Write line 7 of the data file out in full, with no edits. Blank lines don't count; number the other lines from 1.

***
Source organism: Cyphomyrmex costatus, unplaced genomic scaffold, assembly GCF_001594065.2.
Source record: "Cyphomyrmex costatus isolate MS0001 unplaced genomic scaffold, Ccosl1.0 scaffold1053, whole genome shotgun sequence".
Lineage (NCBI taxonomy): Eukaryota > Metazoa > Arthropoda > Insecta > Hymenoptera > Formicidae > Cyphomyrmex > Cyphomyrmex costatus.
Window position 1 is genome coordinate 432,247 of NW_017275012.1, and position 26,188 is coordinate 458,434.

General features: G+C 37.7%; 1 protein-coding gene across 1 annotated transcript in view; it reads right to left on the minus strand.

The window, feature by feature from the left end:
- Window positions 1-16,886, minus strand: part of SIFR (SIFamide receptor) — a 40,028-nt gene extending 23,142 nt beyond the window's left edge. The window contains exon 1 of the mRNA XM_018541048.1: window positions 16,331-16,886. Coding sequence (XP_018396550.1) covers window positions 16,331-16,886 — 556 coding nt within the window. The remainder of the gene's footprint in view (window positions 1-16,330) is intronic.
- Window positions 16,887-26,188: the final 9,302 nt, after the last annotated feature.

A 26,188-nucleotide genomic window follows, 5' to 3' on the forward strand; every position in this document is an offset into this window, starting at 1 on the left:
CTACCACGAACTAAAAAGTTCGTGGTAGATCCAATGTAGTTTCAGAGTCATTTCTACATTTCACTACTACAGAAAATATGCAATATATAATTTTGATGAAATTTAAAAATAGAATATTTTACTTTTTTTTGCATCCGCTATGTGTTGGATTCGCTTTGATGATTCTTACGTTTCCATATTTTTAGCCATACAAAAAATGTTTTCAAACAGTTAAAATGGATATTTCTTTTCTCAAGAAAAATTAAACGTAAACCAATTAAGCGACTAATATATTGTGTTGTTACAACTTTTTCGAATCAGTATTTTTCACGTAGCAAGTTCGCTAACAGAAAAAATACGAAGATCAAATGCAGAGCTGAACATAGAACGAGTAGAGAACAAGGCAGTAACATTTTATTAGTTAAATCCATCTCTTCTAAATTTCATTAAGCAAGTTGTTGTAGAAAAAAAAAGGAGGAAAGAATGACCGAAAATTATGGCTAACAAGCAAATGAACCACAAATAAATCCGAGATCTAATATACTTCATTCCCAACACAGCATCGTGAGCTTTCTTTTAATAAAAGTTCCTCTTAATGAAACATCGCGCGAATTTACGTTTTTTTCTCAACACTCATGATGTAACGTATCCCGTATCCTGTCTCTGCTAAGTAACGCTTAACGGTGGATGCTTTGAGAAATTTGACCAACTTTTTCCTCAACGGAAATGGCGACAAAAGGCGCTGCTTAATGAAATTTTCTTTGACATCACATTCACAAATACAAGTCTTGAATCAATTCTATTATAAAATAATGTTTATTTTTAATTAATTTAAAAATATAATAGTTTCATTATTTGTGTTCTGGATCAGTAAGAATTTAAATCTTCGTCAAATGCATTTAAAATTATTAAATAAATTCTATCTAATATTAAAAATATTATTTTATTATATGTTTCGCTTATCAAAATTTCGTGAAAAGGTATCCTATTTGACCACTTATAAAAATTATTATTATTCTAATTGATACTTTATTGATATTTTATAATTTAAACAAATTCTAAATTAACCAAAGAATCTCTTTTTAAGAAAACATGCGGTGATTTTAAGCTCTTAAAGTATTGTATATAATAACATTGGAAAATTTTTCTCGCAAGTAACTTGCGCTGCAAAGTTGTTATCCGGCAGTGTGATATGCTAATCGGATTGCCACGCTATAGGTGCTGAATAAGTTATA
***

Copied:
- Window positions 1-16,886, minus strand: part of SIFR (SIFamide receptor) — a 40,028-nt gene extending 23,142 nt beyond the window's left edge. The window contains exon 1 of the mRNA XM_018541048.1: window positions 16,331-16,886. Coding sequence (XP_018396550.1) covers window positions 16,331-16,886 — 556 coding nt within the window. The remainder of the gene's footprint in view (window positions 1-16,330) is intronic.